Monday, May 24, 2010

ATB Reliever Strategy Has Changed Forever

The last two seasons ATB has seen a stark change in the relief pitching patterns used by owners. Historically, ATB followed usage strategies much like those employed in MLB today - closers close, setup men are key in the 8th and maybe 7th innings, and the dregs of the bullpen are responsible for mop-up and long relief duties.

Recently however, many owners have put a premium on not just the quality of innings pitched of the pen, but now the quantity of quality innings is equal if not more important. Instead of great setup men and closers, many owners now draft all aspects of the pen early and search for high durability "lights out" relievers.

Some evidence:
  • In ATB IX 22 relievers accumulated 90 or more innings.
  • In ATB X, the number rose to 28
  • In ATB XI again the number rose, this time to 36
  • In the current season an astounding 50 pitchers are on pace to exceed 90 innings, despite four less teams than then last season.
This isn't enough to prove anything though. Sure it is obvious long relief is a key aspect of the game now, but it says nothing to the quality of these players. For time out of mind, owners in real life as well as ATB have sacrificed games that seemed out of reach by saving their pen for the next day, and allowed sub-par relievers to mop up the un-winnable games.

Here's the key - the average ERA of the Top 10 pitchers with at least 90 innings pitched has improved for four consecutive years:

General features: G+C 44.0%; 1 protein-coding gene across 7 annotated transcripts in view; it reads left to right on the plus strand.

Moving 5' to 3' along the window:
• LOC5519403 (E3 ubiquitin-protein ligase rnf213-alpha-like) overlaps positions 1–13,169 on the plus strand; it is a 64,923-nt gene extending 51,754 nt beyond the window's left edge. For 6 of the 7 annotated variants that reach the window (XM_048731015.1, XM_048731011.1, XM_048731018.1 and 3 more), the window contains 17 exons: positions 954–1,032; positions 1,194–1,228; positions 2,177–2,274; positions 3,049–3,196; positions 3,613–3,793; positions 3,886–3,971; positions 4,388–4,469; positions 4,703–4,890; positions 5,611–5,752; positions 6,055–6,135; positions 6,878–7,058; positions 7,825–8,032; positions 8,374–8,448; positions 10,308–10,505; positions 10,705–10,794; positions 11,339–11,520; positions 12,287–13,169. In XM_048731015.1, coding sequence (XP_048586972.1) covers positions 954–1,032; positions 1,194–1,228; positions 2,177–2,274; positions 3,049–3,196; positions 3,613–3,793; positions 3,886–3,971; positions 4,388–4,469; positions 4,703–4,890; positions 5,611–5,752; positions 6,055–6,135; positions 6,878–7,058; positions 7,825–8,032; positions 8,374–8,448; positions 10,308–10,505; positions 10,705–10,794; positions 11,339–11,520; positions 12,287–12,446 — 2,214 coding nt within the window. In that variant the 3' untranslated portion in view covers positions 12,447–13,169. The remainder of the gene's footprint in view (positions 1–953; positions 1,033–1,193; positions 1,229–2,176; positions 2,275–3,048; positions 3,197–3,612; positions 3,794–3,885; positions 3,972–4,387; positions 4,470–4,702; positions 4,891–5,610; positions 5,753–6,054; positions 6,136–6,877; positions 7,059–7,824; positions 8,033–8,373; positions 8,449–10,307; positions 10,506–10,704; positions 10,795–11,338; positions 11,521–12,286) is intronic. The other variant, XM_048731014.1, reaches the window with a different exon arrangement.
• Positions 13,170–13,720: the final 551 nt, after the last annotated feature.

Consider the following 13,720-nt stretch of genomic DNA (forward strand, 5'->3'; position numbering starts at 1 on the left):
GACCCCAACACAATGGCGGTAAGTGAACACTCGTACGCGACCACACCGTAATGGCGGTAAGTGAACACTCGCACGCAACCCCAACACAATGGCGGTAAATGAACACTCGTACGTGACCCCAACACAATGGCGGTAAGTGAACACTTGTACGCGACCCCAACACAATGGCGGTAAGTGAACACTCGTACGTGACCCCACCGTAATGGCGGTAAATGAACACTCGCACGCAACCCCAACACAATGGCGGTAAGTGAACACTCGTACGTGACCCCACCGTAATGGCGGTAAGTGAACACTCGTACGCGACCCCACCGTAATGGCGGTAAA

The Men Behind The Trend
Here are the standout seasons over the past four years.

Items to note:
  • Kent Tekulve and Jeff Zimmerman are the only two pitchers to appear twice
  • I personally love the ATB XI Zimmerman role the best. 140 innings, 1.88 RCERA, and he was the full time closer for DC as well as the starting setup man vs both Lefties and Righties.
  • How about Ellis Kinder's 17 (!) wins in relief in ATB XI?
  • Analyzing their usage we have 11 setup roles, 9 long relievers, and 5 closers
This season there are several high quality long duration relievers. All listed below are on pace for at least 90 innings of work.
  • Three qualifying relievers have yet to give up a run: Jeff Zimmerman (20.2 IP for LDS) John Wetteland (18 IP for BT), and Pat Jarvis (17.2 IP for SBD)
  • The best RCERA (0.45) belongs to Special Sauce's Jack Quinn
  • Several fairly unfamiliar players are having great starts: Fransico Liriano (1.91 ERA for PR), Phil Regan (1.14 ERA for PR), and Houston Street (1.64 ERA for LDS)
Perhaps The DC Chips epitomize this team strategy best, and their very own Frank Killen is the best example of an individuals success. On pace for over 225 innings in the the #1 Long Reliever, #1 Setup vs Lefty, #2 Setup vs Righty, and #1 Closer vs Lefty roles, the lefty has a 1.71 ERA and 0.71 WHIP in 42 innings. Killen proved himself last season for the Fishbiscuits amassing a 1.89 ERA in 148 Innings, and therefore with good reason do we expect he'll keep up a sub 2.00 ERA in an extreme amount of innings. This, coupled with high leverage situations as a setup man and closer, likely make Killen the most important reliever in the game today.

And he's not the only DC reliever used in this unique way. Steve Howe, Joe Neale, and Mike Jackson are all on pace for close to 100 innings of work and have combined for a 1.97 ERA thus far.

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